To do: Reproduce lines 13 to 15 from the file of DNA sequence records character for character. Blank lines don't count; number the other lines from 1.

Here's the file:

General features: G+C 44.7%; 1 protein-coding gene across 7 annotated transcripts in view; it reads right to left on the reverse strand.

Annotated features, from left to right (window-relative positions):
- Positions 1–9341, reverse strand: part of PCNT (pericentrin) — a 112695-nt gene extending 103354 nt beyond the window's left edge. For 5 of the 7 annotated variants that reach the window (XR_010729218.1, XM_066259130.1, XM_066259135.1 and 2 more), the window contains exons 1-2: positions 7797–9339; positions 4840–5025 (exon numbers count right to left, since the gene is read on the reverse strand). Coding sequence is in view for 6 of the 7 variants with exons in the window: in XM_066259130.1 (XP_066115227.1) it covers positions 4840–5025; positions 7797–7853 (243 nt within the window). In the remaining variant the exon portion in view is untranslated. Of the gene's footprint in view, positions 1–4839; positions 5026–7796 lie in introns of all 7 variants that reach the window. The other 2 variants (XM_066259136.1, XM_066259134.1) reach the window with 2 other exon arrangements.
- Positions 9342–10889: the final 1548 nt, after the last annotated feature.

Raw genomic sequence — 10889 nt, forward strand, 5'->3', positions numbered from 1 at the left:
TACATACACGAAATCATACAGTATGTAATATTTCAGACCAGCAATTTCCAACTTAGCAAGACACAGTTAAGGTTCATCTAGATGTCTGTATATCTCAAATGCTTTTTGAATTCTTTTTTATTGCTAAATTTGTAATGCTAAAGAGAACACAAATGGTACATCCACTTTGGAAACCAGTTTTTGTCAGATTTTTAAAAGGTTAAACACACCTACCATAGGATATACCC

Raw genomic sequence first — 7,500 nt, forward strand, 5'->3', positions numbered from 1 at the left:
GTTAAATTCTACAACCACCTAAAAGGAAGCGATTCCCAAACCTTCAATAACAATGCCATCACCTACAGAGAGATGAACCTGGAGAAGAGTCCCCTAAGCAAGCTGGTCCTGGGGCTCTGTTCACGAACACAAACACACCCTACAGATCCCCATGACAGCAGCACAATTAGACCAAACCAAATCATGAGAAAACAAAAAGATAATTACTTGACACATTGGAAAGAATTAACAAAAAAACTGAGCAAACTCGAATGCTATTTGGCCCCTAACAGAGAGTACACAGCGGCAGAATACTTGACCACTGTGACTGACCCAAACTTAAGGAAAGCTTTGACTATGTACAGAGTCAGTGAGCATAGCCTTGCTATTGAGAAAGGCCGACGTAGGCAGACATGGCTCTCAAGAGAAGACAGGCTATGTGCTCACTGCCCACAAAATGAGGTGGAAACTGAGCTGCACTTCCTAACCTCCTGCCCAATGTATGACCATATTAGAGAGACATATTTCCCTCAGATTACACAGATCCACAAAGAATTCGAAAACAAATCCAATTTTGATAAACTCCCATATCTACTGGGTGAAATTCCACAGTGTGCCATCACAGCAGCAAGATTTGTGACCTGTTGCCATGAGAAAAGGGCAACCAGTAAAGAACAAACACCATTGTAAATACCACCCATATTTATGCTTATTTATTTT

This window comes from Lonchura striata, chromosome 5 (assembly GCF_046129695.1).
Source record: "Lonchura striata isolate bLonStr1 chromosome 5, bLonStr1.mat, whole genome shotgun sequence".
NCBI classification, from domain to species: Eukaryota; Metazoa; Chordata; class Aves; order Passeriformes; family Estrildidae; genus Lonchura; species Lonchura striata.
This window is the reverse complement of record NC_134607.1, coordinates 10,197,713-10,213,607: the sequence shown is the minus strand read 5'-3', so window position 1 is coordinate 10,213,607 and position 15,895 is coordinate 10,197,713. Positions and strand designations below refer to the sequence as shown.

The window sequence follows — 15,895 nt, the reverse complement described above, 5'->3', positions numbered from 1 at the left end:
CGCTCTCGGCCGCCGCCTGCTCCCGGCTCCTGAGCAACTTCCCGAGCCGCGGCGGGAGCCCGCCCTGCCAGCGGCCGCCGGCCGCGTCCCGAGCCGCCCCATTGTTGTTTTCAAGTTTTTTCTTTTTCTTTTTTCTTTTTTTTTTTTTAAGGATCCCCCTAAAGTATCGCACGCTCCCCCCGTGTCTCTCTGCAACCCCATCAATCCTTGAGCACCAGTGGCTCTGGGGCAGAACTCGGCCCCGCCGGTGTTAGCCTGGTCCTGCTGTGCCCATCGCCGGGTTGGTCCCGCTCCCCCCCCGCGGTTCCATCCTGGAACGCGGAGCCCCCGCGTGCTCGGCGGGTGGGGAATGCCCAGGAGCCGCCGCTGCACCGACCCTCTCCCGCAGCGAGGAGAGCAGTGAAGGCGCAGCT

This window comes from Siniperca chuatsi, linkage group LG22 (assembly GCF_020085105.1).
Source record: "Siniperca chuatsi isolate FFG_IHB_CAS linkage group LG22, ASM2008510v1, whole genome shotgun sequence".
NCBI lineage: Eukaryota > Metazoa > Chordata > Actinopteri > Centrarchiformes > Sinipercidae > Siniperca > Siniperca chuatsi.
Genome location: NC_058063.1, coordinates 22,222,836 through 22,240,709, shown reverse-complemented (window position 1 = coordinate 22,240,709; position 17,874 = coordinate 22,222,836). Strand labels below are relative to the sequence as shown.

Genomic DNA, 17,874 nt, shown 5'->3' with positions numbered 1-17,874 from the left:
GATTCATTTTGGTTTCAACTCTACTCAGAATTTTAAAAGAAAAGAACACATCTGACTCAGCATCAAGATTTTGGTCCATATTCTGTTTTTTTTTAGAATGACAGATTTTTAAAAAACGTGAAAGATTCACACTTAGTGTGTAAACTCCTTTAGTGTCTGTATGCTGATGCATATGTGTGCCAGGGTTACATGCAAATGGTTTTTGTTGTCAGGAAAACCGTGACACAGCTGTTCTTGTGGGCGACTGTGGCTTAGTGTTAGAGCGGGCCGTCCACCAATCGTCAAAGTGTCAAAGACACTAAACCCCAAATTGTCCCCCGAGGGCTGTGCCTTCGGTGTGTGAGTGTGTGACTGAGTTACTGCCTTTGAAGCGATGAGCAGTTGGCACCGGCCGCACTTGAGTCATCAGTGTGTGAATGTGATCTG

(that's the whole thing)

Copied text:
The window sequence follows — 15,895 nt, the reverse complement described above, 5'->3', positions numbered from 1 at the left end:
CGCTCTCGGCCGCCGCCTGCTCCCGGCTCCTGAGCAACTTCCCGAGCCGCGGCGGGAGCCCGCCCTGCCAGCGGCCGCCGGCCGCGTCCCGAGCCGCCCCATTGTTGTTTTCAAGTTTTTTCTTTTTCTTTTTTCTTTTTTTTTTTTTAAGGATCCCCCTAAAGTATCGCACGCTCCCCCCGTGTCTCTCTGCAACCCCATCAATCCTTGAGCACCAGTGGCTCTGGGGCAGAACTCGGCCCCGCCGGTGTTAGCCTGGTCCTGCTGTGCCCATCGCCGGGTTGGTCCCGCTCCCCCCCCGCGGTTCCATCCTGGAACGCGGAGCCCCCGCGTGCTCGGCGGGTGGGGAATGCCCAGGAGCCGCCGCTGCACCGACCCTCTCCCGCAGCGAGGAGAGCAGTGAAGGCGCAGCT

This window comes from Siniperca chuatsi, linkage group LG22 (assembly GCF_020085105.1).